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There are three types of knowledge
every technical writer needs to acquire to succeed, product knowledge,
technical knowledge and user knowledge. However, just knowing one of the three
won't provide you with the kind of information you need to
write good documentation. Product knowledge is an understanding of
a product to serve that might include information about its application,
function, features, use and support requirements. Technical knowledge means logical
understanding of how systems and processes work and
interact with each other. Instead of depending on
subject matter experts for everything, you can become
the subject matter expert yourself. There are many reasons
why it's a good idea for a technical writer to gain extensive
product and technical knowledge. You will gain respect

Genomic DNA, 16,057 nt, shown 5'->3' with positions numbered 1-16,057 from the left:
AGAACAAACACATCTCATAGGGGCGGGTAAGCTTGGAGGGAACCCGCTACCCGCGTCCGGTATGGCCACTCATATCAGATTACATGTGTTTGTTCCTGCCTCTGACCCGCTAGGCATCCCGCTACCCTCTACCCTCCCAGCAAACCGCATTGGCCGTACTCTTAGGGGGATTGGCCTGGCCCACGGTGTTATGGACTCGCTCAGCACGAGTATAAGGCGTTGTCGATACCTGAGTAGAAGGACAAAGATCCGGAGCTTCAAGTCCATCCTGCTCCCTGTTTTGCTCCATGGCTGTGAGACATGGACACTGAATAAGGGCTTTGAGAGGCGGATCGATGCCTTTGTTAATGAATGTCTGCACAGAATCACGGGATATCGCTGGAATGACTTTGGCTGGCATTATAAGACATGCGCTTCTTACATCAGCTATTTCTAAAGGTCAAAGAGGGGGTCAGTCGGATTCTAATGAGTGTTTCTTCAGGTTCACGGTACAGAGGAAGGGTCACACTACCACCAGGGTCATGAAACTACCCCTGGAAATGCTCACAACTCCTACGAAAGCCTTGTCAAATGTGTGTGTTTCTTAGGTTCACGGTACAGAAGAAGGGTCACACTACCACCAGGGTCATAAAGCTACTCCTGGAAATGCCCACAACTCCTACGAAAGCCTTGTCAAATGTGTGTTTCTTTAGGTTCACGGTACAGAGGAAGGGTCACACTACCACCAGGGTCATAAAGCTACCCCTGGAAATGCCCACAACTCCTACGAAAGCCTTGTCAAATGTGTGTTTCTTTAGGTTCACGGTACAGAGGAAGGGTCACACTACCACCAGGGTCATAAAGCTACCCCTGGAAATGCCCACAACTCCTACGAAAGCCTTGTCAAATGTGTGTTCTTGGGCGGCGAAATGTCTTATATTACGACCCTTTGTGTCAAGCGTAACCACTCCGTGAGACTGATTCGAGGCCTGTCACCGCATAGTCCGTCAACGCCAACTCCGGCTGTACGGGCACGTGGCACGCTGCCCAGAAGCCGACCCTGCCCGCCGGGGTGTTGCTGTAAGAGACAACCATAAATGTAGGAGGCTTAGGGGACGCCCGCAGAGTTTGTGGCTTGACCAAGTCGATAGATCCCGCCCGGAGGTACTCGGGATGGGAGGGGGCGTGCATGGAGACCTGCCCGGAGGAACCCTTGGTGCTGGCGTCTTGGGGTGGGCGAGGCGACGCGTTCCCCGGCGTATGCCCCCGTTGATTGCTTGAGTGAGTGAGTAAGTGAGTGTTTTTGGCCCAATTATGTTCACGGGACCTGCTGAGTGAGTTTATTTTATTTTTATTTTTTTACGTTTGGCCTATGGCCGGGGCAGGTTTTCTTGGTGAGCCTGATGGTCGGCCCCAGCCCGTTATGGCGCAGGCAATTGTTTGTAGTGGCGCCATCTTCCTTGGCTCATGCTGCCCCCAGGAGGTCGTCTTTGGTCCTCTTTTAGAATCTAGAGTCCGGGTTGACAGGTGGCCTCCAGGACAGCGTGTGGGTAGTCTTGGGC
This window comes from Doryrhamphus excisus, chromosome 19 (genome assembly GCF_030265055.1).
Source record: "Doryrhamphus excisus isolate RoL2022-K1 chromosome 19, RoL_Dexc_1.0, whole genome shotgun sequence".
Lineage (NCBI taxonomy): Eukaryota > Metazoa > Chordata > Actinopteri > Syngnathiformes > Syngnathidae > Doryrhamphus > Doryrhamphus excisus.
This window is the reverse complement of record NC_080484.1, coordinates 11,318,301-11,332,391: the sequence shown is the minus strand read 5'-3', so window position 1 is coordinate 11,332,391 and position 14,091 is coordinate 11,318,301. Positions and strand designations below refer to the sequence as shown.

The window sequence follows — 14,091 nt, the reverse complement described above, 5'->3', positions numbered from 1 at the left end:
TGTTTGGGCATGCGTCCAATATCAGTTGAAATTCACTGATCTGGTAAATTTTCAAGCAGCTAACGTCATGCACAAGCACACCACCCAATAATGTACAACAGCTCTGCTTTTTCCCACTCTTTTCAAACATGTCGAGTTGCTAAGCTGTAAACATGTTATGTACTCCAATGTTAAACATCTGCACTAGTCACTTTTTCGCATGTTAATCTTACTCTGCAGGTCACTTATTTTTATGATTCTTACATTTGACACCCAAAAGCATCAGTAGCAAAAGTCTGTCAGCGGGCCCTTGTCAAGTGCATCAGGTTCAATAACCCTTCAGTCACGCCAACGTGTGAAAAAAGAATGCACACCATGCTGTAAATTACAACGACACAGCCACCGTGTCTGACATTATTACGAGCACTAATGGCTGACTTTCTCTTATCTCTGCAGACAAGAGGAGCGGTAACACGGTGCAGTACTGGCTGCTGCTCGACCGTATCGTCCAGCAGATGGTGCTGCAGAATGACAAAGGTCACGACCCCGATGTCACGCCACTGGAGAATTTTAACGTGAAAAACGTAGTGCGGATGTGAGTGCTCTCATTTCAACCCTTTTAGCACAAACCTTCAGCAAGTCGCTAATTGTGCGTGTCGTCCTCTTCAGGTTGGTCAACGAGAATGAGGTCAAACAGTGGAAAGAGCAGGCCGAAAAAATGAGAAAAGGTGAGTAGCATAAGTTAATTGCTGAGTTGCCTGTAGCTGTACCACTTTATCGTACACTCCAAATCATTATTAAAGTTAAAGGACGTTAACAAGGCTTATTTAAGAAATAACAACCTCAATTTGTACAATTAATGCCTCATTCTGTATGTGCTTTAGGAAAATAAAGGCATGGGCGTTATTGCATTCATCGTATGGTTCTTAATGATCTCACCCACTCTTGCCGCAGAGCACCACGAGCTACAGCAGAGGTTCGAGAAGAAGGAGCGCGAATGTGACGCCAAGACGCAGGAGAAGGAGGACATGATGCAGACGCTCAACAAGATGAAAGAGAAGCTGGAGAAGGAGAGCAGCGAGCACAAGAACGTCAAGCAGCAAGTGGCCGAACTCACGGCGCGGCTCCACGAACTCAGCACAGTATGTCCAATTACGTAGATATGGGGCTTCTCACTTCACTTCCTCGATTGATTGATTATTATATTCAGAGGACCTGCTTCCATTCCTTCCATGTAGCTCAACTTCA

of the developers and be able to talk to them
with some intelligence. You will be able to determine
whether information you receive or read is correct. You will be able to write much faster
than you would if you know nothing. You would have confidence that your
documentation is accurate even when it has not been sufficiently reviewed
by subject matter experts. When you become well versed in the
technical and user aspects of the product about which you are writing,
you will find it much easier to write. You should strive to get knowledge
of each of the following. A product management understanding
of how the product behaves, looks, meets the necessary requirements,
and serves the needs of the customers. A quality assurance understanding
when it comes to being at were if something does
not work as expected. A user experience understanding
of who the product is or how easy the product is to use. An engineering understanding of
the technology behind the product. A business development
specialist understanding of how important this product is to
the business plans of your company. So how can you acquire the three types